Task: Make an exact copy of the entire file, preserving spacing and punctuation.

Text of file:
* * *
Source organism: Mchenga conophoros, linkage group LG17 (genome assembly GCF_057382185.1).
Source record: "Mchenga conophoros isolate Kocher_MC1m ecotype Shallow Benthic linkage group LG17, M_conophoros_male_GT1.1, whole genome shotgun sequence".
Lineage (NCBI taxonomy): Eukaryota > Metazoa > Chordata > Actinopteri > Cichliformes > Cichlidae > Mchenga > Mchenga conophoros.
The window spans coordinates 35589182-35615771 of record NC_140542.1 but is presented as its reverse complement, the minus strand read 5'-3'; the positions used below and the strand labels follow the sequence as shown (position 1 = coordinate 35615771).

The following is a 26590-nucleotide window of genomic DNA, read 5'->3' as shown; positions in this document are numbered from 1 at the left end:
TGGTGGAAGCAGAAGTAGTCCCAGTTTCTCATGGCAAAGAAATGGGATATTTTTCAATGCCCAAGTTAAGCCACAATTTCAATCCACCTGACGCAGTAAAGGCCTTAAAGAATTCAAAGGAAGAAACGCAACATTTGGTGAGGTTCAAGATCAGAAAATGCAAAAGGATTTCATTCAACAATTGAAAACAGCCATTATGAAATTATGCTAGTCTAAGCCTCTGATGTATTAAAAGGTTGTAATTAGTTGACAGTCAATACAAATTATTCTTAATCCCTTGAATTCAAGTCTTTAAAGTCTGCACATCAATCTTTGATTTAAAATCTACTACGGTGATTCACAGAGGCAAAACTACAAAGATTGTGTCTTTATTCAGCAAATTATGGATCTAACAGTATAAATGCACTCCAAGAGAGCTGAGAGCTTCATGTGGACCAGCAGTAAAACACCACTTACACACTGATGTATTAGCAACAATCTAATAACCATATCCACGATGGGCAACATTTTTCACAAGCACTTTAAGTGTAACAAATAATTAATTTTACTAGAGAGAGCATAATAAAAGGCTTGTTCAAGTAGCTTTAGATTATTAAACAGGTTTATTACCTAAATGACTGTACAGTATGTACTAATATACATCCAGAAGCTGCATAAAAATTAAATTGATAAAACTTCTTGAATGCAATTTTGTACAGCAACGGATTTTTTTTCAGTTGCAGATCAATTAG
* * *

Source organism: Mchenga conophoros, linkage group LG17 (genome assembly GCF_057382185.1).
Source record: "Mchenga conophoros isolate Kocher_MC1m ecotype Shallow Benthic linkage group LG17, M_conophoros_male_GT1.1, whole genome shotgun sequence".
Lineage (NCBI taxonomy): Eukaryota > Metazoa > Chordata > Actinopteri > Cichliformes > Cichlidae > Mchenga > Mchenga conophoros.
The window spans coordinates 35589182-35615771 of record NC_140542.1 but is presented as its reverse complement, the minus strand read 5'-3'; the positions used below and the strand labels follow the sequence as shown (position 1 = coordinate 35615771).

The following is a 26590-nucleotide window of genomic DNA, read 5'->3' as shown; positions in this document are numbered from 1 at the left end:
TGGTGGAAGCAGAAGTAGTCCCAGTTTCTCATGGCAAAGAAATGGGATATTTTTCAATGCCCAAGTTAAGCCACAATTTCAATCCACCTGACGCAGTAAAGGCCTTAAAGAATTCAAAGGAAGAAACGCAACATTTGGTGAGGTTCAAGATCAGAAAATGCAAAAGGATTTCATTCAACAATTGAAAACAGCCATTATGAAATTATGCTAGTCTAAGCCTCTGATGTATTAAAAGGTTGTAATTAGTTGACAGTCAATACAAATTATTCTTAATCCCTTGAATTCAAGTCTTTAAAGTCTGCACATCAATCTTTGATTTAAAATCTACTACGGTGATTCACAGAGGCAAAACTACAAAGATTGTGTCTTTATTCAGCAAATTATGGATCTAACAGTATAAATGCACTCCAAGAGAGCTGAGAGCTTCATGTGGACCAGCAGTAAAACACCACTTACACACTGATGTATTAGCAACAATCTAATAACCATATCCACGATGGGCAACATTTTTCACAAGCACTTTAAGTGTAACAAATAATTAATTTTACTAGAGAGAGCATAATAAAAGGCTTGTTCAAGTAGCTTTAGATTATTAAACAGGTTTATTACCTAAATGACTGTACAGTATGTACTAATATACATCCAGAAGCTGCATAAAAATTAAATTGATAAAACTTCTTGAATGCAATTTTGTACAGCAACGGATTTTTTTTCAGTTGCAGATCAATTAG